Flu, short for Influenza, is a common infectious viral illness spread by coughs and sneezes.
The flu virus is contained in the millions of tiny droplets that come out of the nose and mouth when someone who is infected coughs or sneezes.
If you are generally healthy it usually clears up within a week, however it can be extremely serious for anyone with underlying health conditions, resulting in severe illness or even death.
The WHO (World Health Organization) estimates Influenza may effect up to 20% of the population, depending on which virus is circulating, and cause substantial mortality.
The flu virus can survive for up to 24 hours. Anyone who breathes in the droplets or touch the surfaces that the droplets have landed on can catch the virus.
The flu jab is the best form of defence against catching flu and developing serious complications. This is available from the NHS for primary aged children and certain groups of adults, while private clinics also offer vaccinations. It is important to be vaccinated yearly, as the viruses which cause flu change every year, meaning there is a different vaccine from winter to winter.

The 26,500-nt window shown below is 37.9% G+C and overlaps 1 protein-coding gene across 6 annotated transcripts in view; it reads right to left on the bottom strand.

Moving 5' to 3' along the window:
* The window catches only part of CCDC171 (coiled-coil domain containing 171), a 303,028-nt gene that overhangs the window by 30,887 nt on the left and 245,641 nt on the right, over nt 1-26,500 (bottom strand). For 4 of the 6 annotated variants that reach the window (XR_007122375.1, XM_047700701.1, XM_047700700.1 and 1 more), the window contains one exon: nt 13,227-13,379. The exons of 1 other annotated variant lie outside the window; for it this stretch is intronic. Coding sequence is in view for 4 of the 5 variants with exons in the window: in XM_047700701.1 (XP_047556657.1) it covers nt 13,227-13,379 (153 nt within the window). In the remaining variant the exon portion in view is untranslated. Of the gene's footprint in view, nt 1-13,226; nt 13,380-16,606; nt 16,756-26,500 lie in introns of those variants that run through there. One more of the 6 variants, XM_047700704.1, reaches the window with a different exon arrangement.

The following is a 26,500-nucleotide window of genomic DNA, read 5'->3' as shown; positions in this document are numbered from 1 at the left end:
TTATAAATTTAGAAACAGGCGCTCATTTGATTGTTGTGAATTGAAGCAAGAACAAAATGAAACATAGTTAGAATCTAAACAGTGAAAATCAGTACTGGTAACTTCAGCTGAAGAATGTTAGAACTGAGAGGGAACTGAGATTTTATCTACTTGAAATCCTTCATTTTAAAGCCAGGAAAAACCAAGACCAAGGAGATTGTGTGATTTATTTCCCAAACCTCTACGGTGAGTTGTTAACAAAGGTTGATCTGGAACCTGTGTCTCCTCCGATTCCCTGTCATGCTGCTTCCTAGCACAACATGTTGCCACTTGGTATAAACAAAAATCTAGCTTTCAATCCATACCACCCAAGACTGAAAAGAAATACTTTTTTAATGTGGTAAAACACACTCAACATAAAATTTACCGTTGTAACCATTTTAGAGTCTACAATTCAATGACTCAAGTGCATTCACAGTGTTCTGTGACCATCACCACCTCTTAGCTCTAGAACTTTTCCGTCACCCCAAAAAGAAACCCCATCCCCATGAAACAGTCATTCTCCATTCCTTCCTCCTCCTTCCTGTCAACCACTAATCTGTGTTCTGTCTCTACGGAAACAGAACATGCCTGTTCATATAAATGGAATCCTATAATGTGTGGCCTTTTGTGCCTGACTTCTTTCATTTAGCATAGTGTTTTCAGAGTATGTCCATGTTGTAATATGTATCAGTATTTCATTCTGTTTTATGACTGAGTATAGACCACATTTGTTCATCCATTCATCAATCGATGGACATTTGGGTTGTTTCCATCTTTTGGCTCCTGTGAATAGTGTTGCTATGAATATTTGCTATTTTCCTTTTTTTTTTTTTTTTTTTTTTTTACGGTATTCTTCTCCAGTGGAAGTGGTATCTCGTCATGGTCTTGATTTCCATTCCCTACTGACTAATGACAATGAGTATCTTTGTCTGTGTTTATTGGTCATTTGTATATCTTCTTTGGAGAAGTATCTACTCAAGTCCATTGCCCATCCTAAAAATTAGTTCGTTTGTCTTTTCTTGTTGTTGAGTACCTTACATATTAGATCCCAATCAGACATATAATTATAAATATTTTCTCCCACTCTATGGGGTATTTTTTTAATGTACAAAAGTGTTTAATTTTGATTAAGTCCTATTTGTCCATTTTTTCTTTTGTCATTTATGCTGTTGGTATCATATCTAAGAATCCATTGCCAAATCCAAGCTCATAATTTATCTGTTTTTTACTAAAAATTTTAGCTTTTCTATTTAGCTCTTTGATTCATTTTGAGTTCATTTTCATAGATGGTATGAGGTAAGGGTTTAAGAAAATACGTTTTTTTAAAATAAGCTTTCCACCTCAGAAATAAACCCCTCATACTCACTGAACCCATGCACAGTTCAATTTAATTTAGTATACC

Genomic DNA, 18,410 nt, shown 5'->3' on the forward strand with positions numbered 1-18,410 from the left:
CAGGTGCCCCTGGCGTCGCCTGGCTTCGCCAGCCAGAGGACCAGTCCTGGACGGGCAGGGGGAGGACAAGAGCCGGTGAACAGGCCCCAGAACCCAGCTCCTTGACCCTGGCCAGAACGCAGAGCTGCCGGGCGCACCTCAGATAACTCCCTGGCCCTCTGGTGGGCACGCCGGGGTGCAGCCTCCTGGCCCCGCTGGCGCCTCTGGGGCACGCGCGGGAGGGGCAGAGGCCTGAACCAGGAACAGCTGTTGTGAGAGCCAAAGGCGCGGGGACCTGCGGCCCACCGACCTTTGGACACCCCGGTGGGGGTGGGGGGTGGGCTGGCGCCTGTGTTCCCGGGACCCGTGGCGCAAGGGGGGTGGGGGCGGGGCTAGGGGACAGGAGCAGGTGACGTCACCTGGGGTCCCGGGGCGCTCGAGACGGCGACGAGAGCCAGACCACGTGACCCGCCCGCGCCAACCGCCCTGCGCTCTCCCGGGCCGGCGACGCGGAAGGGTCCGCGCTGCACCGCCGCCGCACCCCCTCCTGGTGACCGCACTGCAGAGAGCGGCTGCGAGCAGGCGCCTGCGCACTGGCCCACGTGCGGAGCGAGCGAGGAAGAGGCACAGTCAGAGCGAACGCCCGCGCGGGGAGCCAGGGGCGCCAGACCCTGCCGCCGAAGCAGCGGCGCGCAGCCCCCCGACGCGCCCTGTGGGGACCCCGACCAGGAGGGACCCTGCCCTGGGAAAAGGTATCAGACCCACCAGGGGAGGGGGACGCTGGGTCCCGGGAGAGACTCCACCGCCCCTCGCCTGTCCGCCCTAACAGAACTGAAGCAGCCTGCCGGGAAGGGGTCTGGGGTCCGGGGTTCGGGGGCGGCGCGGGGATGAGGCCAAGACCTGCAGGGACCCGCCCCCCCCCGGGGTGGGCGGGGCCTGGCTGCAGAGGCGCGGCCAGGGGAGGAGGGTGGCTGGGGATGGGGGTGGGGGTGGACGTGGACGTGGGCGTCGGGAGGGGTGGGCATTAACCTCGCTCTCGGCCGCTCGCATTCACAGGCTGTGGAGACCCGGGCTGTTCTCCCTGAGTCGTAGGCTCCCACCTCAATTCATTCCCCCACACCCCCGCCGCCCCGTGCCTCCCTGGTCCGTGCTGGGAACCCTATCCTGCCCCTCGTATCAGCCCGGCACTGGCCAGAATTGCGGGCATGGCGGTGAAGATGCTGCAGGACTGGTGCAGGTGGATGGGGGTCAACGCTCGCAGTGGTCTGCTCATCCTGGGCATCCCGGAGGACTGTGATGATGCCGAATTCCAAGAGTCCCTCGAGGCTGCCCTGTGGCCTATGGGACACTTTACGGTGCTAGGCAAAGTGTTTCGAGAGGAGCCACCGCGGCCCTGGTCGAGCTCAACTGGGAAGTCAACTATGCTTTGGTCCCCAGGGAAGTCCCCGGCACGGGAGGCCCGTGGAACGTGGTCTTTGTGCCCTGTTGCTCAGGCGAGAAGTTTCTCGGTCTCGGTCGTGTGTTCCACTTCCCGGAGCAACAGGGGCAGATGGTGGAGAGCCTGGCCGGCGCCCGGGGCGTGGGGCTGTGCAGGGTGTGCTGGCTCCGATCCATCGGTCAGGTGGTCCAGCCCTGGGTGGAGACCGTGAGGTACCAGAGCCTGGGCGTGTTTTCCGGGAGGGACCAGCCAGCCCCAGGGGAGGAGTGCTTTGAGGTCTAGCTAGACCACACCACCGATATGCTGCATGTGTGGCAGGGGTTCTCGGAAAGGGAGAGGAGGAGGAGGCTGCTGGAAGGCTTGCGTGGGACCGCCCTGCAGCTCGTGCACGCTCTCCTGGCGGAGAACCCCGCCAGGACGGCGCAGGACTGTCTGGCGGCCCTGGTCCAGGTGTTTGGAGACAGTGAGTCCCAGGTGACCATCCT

Good hygiene is also key so regular hand washing & cleaning of surfaces along with antiviral medication can help.
Countries at risk
Flu, or Influenza is common all over the world, and is highly contagious.
You cannot fully protect yourself against flu, but by adopting good hygiene measures, you can help stop yourself catching flu or spreading it to others.
- Always wash your hands regularly with soap, especially after travelling on public transport.
- Use tissues to cover your mouth and nose when you cough or sneeze.
- Put used tissues in a bin as soon as possible.
- Avoid unnecessary contact with other people if you are infectious.
Signs and Symptoms
Symptoms of flu can range from mild to severe. Some of the main flu symptoms include:
High temperature, tiredness & weakness, runny nose, sore throat, aching muscles & joints, headache, coughing & sneezing.